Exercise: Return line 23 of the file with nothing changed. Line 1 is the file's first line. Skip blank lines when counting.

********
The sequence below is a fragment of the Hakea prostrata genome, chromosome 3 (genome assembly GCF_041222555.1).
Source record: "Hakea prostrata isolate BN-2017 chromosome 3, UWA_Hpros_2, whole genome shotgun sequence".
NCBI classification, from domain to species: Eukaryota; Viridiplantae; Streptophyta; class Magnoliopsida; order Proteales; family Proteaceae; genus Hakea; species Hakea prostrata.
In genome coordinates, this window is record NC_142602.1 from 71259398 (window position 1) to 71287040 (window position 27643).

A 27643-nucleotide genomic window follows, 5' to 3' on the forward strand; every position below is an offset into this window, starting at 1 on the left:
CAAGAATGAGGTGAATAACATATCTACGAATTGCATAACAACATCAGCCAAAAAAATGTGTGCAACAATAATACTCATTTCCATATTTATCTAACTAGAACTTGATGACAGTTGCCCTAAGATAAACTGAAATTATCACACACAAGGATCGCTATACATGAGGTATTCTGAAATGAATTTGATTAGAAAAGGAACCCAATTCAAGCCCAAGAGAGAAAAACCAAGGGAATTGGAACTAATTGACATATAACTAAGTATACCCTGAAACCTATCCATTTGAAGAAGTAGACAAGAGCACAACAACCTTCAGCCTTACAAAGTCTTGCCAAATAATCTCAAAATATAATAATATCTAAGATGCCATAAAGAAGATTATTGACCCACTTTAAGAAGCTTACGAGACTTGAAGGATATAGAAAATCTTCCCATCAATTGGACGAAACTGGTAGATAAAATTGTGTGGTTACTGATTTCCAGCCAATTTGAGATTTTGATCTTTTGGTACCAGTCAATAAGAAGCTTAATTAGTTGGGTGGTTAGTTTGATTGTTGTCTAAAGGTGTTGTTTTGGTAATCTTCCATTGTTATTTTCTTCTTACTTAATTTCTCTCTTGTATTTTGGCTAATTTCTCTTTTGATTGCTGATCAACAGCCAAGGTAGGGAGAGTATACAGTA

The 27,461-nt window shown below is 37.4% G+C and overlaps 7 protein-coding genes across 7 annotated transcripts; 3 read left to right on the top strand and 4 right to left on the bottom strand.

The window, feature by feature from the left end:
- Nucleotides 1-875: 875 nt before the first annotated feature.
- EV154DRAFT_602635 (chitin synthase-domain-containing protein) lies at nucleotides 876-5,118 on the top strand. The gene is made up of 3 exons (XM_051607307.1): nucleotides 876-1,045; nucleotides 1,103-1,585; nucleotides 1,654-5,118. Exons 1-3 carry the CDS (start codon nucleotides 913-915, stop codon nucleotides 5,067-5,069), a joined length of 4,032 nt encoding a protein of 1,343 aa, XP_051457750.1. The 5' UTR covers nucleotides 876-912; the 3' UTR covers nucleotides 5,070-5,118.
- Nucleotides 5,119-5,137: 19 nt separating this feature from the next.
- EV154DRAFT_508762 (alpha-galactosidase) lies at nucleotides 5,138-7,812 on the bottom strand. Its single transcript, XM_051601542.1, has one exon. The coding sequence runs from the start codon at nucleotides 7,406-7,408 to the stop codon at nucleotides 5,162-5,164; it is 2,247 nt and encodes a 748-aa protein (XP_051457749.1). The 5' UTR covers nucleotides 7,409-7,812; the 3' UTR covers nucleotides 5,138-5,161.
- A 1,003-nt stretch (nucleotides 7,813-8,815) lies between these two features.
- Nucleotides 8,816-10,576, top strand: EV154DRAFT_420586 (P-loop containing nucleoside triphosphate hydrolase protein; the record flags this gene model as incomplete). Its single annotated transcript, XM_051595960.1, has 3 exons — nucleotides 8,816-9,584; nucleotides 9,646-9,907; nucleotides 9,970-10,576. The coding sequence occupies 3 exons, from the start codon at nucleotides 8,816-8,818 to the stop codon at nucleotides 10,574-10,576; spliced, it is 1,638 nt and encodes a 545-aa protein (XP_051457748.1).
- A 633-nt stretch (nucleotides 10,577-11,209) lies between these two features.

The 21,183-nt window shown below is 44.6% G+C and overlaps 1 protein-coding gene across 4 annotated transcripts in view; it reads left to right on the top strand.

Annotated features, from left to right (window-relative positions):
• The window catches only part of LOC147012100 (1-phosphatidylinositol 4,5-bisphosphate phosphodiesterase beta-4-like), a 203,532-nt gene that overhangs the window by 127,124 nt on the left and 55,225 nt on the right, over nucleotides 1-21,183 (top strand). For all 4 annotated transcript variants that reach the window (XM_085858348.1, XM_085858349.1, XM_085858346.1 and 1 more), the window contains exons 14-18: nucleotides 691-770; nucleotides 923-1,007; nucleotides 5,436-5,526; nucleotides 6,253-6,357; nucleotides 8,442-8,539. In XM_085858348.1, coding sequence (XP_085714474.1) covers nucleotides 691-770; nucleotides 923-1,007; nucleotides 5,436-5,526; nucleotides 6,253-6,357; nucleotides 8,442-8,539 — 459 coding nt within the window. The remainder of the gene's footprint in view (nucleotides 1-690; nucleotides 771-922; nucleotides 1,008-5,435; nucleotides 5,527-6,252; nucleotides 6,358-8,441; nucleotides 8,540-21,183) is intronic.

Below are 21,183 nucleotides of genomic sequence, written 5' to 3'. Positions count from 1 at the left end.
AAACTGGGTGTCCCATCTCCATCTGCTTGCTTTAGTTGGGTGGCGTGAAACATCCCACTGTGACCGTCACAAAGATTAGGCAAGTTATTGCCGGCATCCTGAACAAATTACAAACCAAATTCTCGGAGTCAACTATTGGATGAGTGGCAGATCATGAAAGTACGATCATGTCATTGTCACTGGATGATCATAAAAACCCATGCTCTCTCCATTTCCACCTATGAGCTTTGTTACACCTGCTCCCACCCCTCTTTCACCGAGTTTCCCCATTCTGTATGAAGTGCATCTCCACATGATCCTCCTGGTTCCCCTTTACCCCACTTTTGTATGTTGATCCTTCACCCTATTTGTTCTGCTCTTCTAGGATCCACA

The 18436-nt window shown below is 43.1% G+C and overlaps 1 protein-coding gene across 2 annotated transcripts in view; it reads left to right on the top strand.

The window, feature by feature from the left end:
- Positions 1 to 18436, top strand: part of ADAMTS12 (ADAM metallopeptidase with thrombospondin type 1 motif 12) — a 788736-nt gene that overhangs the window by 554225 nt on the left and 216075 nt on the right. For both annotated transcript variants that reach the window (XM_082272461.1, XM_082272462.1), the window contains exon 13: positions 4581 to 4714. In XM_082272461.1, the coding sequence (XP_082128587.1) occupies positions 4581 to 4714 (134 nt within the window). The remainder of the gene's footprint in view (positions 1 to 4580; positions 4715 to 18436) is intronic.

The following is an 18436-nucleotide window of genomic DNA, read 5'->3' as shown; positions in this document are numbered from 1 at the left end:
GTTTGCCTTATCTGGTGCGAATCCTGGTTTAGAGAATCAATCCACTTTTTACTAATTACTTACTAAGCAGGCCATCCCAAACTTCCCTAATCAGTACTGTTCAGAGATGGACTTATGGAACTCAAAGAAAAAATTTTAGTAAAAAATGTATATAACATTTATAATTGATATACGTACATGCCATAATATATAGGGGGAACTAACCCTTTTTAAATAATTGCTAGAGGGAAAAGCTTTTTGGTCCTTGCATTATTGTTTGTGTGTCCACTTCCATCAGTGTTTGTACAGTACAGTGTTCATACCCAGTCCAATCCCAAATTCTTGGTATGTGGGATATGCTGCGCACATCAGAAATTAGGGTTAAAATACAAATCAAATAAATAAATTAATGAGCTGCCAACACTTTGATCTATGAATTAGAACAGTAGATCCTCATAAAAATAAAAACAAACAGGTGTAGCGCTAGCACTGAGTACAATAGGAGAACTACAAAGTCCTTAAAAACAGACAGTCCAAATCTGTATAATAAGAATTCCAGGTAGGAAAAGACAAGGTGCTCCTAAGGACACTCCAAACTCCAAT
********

- Positions 1 to 18436, top strand: part of ADAMTS12 (ADAM metallopeptidase with thrombospondin type 1 motif 12) — a 788736-nt gene that overhangs the window by 554225 nt on the left and 216075 nt on the right. For both annotated transcript variants that reach the window (XM_082272461.1, XM_082272462.1), the window contains exon 13: positions 4581 to 4714. In XM_082272461.1, the coding sequence (XP_082128587.1) occupies positions 4581 to 4714 (134 nt within the window). The remainder of the gene's footprint in view (positions 1 to 4580; positions 4715 to 18436) is intronic.